This course examines a range of literary, theatrical and cinematic crime narratives from the 19th century to the present. It explores Australian literary, stage and screen history through the ideas of crime and the criminal, introducing students to key 19th and 20th century texts and investigating the relationships between literature, ethics, law and society. It also introduces students to a range of critical approaches to reading genres such as detective and noir fiction, the western, and the gangster film. Films studied may include The Proposition and Animal Kingdom, and writers considered may include Marcus Clarke, Mary Fortune, Kim Scott and Dorothy Porter.
Upon successful completion, students will have the knowledge and skills to:Upon successful completion of this course, students will have the knowledge and skills to:
- Think critically about notions of crime, justice and ethics in relation to literature and Australian culture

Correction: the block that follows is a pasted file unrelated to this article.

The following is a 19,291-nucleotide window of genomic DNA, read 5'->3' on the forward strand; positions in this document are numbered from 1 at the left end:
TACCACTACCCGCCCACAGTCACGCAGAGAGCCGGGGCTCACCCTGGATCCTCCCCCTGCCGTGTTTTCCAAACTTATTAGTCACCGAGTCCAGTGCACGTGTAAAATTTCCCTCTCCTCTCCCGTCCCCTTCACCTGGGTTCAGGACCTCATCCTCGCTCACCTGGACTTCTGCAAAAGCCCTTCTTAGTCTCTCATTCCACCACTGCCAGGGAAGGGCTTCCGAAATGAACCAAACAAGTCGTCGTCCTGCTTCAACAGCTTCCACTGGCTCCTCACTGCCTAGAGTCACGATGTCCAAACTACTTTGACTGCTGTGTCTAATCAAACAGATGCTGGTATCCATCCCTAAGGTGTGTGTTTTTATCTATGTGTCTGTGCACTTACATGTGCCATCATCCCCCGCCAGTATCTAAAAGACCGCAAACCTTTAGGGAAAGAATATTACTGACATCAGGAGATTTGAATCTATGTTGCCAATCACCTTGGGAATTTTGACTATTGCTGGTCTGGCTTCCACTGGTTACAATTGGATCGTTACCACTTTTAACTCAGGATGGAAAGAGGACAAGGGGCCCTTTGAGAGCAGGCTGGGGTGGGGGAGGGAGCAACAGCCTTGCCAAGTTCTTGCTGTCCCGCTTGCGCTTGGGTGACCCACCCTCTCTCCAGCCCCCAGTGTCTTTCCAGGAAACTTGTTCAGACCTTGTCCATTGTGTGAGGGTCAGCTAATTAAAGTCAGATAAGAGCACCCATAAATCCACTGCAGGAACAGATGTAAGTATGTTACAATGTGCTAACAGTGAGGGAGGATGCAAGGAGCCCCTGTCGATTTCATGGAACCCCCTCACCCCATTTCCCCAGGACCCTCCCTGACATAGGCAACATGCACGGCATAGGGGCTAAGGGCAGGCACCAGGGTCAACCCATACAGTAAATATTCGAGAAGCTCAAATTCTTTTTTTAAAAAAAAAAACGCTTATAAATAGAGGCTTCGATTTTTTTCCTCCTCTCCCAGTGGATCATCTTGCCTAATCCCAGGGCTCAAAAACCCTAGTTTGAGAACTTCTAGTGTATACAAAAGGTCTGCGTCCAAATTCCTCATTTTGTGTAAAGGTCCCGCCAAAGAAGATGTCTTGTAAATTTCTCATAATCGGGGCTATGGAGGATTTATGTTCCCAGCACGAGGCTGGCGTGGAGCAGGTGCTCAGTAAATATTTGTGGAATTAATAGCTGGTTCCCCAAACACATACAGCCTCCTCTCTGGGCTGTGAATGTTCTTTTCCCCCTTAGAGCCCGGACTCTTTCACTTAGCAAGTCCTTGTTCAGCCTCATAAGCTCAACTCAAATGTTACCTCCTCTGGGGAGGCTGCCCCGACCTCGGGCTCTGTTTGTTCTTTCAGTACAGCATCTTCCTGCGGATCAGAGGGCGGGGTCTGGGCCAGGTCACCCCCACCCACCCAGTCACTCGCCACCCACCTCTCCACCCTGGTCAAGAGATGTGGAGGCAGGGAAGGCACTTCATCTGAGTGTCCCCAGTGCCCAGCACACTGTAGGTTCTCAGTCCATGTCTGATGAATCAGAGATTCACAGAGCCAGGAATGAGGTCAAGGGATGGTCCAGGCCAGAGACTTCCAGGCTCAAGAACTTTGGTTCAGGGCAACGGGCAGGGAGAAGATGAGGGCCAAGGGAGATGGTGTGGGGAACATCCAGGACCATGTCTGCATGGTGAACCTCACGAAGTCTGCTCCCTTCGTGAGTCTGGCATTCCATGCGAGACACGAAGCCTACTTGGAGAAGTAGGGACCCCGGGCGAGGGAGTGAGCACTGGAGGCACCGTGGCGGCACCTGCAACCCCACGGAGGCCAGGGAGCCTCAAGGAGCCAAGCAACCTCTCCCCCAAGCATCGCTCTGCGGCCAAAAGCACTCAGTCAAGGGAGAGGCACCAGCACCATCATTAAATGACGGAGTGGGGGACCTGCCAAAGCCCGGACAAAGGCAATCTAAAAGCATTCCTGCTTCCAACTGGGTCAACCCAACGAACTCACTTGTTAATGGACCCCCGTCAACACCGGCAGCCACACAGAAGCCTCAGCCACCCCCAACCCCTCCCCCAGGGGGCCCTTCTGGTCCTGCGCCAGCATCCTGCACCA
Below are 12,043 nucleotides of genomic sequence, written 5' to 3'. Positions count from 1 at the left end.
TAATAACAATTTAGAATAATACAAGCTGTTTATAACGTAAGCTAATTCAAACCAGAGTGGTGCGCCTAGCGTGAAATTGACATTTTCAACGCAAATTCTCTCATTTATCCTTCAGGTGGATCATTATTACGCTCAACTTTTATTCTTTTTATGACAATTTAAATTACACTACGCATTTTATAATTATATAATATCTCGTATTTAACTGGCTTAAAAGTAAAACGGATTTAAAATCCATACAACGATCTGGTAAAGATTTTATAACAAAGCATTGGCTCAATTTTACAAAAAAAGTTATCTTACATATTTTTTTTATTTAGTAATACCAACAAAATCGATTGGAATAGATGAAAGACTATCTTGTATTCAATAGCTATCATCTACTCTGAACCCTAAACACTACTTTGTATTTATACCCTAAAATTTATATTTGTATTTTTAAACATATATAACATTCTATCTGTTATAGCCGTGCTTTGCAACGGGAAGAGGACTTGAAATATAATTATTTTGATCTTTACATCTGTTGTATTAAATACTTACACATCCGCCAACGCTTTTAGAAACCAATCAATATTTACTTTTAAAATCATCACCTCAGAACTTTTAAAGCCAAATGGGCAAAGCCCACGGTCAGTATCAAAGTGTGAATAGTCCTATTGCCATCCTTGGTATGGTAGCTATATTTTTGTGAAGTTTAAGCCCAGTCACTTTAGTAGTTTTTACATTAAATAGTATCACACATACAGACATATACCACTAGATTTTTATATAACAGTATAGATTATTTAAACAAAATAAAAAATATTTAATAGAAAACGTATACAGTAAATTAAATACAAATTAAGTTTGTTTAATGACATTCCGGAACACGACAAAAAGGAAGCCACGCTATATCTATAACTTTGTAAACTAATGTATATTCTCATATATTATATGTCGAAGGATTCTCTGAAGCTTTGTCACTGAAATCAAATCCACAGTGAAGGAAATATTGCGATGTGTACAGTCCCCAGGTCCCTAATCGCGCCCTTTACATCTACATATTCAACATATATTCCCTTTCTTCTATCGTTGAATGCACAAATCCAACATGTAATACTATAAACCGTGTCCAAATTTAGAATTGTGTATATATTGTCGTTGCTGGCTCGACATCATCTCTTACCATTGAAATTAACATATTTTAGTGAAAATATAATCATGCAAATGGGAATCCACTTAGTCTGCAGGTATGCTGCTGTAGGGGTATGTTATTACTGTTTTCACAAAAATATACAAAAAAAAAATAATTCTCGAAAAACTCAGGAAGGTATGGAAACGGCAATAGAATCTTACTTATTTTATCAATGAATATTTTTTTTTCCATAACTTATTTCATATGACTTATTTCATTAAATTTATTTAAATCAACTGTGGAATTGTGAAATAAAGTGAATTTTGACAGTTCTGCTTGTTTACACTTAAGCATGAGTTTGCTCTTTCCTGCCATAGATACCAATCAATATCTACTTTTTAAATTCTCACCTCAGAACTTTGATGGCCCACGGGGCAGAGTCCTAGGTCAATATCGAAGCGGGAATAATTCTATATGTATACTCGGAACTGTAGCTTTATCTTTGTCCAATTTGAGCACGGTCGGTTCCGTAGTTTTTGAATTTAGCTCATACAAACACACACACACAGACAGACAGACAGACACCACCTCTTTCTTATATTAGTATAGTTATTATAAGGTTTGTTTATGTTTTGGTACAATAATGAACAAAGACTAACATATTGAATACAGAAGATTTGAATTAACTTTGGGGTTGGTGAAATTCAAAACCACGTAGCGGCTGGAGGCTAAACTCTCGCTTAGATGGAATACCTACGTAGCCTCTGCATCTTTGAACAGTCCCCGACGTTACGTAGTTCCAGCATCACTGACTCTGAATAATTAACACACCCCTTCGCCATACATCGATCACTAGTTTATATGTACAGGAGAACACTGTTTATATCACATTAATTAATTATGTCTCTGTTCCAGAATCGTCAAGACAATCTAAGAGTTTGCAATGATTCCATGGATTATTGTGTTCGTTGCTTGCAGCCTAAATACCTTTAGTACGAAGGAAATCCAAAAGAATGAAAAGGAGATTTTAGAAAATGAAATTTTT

- Write and speak critically about a range of literary and cinematic genres
- Critically analyse and evaluate literary and cinematic texts, and popular discourses of crime and criminality
- Demonstrate familiarity with a range of key Australian texts and films from the early nineteenth century to the present
Indicative Assessment1,500 word essay (35%, learning outcomes 1,2,3,4)
2,500 word essay (55%, learning outcomes 1,2,3,4)
Tutorial participation (10%, learning outcomes 1,2,4)
In response to COVID-19: Please note that Semester 2 Class Summary information (available under the classes tab) is as up to date as possible. Changes to Class Summaries not captured by this publication will be available to enrolled students via Wattle.
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Workload130 hours of total student learning time made up from: a) 36 hours of contact over 12 weeks: 24 hours of lectures and 12 hours of tutorials, and b) 94 hours of independent student research, reading and writing.
Requisite and Incompatibility
Prescribed TextsPreliminary Reading: Marcus Clarke, For the Term of His Natural Life(Penguin or UQP).
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- 6 units
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